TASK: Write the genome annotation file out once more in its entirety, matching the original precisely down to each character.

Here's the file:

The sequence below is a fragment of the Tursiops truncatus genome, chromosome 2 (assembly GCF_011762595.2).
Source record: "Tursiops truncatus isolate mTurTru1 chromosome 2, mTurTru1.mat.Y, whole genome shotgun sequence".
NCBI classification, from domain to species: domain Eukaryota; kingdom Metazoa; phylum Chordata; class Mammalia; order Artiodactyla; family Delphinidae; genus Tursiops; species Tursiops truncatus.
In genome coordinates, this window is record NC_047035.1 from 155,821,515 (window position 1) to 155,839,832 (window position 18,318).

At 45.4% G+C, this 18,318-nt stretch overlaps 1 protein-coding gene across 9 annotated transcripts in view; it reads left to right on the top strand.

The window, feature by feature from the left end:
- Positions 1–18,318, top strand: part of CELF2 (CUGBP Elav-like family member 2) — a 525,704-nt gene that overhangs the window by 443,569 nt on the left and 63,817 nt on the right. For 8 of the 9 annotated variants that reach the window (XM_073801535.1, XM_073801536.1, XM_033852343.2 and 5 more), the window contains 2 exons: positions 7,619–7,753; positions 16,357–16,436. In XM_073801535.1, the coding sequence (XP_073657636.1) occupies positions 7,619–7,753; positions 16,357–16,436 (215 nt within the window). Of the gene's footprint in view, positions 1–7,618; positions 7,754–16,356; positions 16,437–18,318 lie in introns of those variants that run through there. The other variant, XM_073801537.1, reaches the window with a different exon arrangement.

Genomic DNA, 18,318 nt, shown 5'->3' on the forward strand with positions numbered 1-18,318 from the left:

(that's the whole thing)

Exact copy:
The sequence below is a fragment of the Tursiops truncatus genome, chromosome 2 (assembly GCF_011762595.2).
Source record: "Tursiops truncatus isolate mTurTru1 chromosome 2, mTurTru1.mat.Y, whole genome shotgun sequence".
NCBI classification, from domain to species: domain Eukaryota; kingdom Metazoa; phylum Chordata; class Mammalia; order Artiodactyla; family Delphinidae; genus Tursiops; species Tursiops truncatus.
In genome coordinates, this window is record NC_047035.1 from 155,821,515 (window position 1) to 155,839,832 (window position 18,318).

At 45.4% G+C, this 18,318-nt stretch overlaps 1 protein-coding gene across 9 annotated transcripts in view; it reads left to right on the top strand.

The window, feature by feature from the left end:
- Positions 1–18,318, top strand: part of CELF2 (CUGBP Elav-like family member 2) — a 525,704-nt gene that overhangs the window by 443,569 nt on the left and 63,817 nt on the right. For 8 of the 9 annotated variants that reach the window (XM_073801535.1, XM_073801536.1, XM_033852343.2 and 5 more), the window contains 2 exons: positions 7,619–7,753; positions 16,357–16,436. In XM_073801535.1, the coding sequence (XP_073657636.1) occupies positions 7,619–7,753; positions 16,357–16,436 (215 nt within the window). Of the gene's footprint in view, positions 1–7,618; positions 7,754–16,356; positions 16,437–18,318 lie in introns of those variants that run through there. The other variant, XM_073801537.1, reaches the window with a different exon arrangement.

Genomic DNA, 18,318 nt, shown 5'->3' on the forward strand with positions numbered 1-18,318 from the left: